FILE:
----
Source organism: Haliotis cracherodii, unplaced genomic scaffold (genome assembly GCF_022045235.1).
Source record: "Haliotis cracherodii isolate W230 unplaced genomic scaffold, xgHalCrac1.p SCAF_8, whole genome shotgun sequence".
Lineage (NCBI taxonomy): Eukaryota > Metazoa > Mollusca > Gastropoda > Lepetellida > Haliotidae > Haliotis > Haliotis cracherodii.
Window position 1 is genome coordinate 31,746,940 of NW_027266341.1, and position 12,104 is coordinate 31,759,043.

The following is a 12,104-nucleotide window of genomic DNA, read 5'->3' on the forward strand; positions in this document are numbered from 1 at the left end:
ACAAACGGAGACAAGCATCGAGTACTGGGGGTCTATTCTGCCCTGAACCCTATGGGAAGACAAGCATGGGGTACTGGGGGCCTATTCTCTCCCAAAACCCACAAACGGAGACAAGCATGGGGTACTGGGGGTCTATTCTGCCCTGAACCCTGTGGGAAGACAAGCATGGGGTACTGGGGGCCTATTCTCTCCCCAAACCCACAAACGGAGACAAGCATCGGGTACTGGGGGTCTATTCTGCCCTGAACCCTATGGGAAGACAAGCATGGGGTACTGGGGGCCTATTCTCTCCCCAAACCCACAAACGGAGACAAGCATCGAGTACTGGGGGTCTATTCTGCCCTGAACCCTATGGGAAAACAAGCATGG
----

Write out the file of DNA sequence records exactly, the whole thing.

Source organism: Haliotis cracherodii, unplaced genomic scaffold (genome assembly GCF_022045235.1).
Source record: "Haliotis cracherodii isolate W230 unplaced genomic scaffold, xgHalCrac1.p SCAF_8, whole genome shotgun sequence".
Lineage (NCBI taxonomy): Eukaryota > Metazoa > Mollusca > Gastropoda > Lepetellida > Haliotidae > Haliotis > Haliotis cracherodii.
Window position 1 is genome coordinate 31,746,940 of NW_027266341.1, and position 12,104 is coordinate 31,759,043.

The following is a 12,104-nucleotide window of genomic DNA, read 5'->3' on the forward strand; positions in this document are numbered from 1 at the left end:
ACAAACGGAGACAAGCATCGAGTACTGGGGGTCTATTCTGCCCTGAACCCTATGGGAAGACAAGCATGGGGTACTGGGGGCCTATTCTCTCCCAAAACCCACAAACGGAGACAAGCATGGGGTACTGGGGGTCTATTCTGCCCTGAACCCTGTGGGAAGACAAGCATGGGGTACTGGGGGCCTATTCTCTCCCCAAACCCACAAACGGAGACAAGCATCGGGTACTGGGGGTCTATTCTGCCCTGAACCCTATGGGAAGACAAGCATGGGGTACTGGGGGCCTATTCTCTCCCCAAACCCACAAACGGAGACAAGCATCGAGTACTGGGGGTCTATTCTGCCCTGAACCCTATGGGAAAACAAGCATGG